Firms make investments in technology to increase productivity. But in emerging markets, where a culture of informality is widespread, information technology (IT) investments leading to greater transparency can impose a cost through higher taxes and need for regulatory compliance. This tendency of ﬁrms to avoid productivity-enhancing technologies and remain small to avoid transparency has been dubbed the “Peter Pan Syndrome.” We examine whether ﬁrms make the tradeoﬀ between productivity and transparency by examining IT adoption in the Indian retail sector. We ﬁnd that computer technology adoption is lower when ﬁrms have motivations to avoid transparency. Speciﬁcally, technology adoption is lower when there is greater corruption, but higher when there is better enforcement and auditing. So ﬁrms have a higher productivity gain threshold to adopt computers in corrupt business environments with patchy and variable enforcement of the tax laws. Not accounting for this motivation to hide from the formal sector underestimates productivity gains from computer adoption. Thus in addition to their direct eﬀects on the economy, enforcement, auditing and corruption can have indirect eﬀects through their negative impact on adoption of productivity enhancing technologies that also increase operational transparency.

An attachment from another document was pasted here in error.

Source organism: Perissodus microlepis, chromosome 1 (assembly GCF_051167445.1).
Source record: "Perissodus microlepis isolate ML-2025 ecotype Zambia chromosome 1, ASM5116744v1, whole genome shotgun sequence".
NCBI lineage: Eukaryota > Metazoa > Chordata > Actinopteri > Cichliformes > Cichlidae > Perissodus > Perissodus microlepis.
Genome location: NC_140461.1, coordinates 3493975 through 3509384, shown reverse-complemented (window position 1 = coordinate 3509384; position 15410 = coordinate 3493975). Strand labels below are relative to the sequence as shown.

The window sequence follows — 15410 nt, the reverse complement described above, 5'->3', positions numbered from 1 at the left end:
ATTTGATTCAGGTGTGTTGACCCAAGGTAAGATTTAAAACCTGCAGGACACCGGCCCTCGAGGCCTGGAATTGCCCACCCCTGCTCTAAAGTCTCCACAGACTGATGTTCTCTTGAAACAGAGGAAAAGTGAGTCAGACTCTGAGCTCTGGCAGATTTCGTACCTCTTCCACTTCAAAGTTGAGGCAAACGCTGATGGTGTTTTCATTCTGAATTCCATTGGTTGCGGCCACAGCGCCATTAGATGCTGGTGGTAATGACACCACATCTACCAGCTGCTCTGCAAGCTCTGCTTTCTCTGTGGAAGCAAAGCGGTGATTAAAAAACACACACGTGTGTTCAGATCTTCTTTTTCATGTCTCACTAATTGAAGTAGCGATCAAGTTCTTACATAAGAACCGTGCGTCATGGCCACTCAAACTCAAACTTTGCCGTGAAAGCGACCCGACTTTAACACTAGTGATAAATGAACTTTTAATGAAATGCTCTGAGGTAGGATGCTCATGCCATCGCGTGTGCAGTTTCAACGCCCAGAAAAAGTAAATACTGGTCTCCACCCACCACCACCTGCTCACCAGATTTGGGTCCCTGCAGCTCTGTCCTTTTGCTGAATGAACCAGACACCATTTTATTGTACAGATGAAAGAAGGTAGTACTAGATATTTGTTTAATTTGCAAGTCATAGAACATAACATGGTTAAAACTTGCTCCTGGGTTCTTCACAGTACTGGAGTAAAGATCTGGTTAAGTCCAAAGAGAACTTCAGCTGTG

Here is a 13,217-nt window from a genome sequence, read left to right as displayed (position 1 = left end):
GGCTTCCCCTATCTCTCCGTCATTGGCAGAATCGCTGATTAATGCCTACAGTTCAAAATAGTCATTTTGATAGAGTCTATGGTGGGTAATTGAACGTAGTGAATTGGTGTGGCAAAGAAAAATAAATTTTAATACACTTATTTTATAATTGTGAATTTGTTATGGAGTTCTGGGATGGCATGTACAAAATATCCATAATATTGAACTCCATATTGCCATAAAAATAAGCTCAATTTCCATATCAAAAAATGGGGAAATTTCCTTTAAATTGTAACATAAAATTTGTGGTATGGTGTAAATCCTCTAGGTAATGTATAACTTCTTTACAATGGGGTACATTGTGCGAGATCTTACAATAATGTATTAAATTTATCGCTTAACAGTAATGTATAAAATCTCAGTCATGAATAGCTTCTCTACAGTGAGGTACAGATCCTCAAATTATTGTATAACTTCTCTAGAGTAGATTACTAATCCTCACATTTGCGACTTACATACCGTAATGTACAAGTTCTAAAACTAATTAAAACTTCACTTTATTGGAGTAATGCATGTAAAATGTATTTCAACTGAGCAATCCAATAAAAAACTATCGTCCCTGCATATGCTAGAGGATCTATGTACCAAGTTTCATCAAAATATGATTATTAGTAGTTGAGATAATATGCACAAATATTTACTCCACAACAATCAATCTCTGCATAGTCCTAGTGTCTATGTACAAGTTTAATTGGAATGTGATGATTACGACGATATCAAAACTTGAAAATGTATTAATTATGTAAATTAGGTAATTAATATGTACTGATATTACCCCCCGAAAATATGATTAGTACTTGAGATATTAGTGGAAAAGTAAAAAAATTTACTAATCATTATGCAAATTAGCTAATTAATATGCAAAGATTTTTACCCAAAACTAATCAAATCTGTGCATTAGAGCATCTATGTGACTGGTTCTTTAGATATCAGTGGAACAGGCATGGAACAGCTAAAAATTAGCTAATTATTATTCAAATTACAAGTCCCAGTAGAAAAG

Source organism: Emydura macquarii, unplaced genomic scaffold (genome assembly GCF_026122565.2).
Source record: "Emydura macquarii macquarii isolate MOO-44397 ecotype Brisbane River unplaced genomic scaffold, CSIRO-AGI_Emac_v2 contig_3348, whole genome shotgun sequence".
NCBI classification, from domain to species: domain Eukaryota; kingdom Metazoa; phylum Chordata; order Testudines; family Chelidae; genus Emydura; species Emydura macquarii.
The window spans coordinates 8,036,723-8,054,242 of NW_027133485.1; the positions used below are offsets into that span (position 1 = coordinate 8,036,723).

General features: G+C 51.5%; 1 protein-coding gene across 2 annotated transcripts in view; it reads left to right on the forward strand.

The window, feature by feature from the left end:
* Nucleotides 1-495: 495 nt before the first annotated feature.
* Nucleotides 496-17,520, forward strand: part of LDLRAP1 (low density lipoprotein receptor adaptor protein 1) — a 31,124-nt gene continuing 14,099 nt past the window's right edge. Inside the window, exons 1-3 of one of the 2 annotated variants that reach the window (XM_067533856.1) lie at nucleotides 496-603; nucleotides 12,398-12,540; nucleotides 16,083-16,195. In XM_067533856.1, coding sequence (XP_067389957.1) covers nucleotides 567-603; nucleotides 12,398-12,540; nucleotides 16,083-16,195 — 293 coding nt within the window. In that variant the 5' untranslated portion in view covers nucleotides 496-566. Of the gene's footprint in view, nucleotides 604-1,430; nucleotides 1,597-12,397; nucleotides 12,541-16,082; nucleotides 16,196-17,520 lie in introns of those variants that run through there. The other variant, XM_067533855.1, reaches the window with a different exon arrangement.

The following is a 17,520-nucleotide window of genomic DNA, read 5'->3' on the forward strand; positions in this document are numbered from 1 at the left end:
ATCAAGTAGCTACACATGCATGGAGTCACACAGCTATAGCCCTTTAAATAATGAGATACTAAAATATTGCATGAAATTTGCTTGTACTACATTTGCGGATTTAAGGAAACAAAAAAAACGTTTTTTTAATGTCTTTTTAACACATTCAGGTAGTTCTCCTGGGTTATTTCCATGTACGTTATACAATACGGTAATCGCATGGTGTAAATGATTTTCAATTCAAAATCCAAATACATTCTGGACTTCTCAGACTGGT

Sudhir, K. and Talukdar, Debabrata, "The ‘Peter Pan Syndrome’ in Emerging Markets: The Productivity-Transparency Tradeoff in IT Adoption" (2015). Cowles Foundation Discussion Papers. 2397.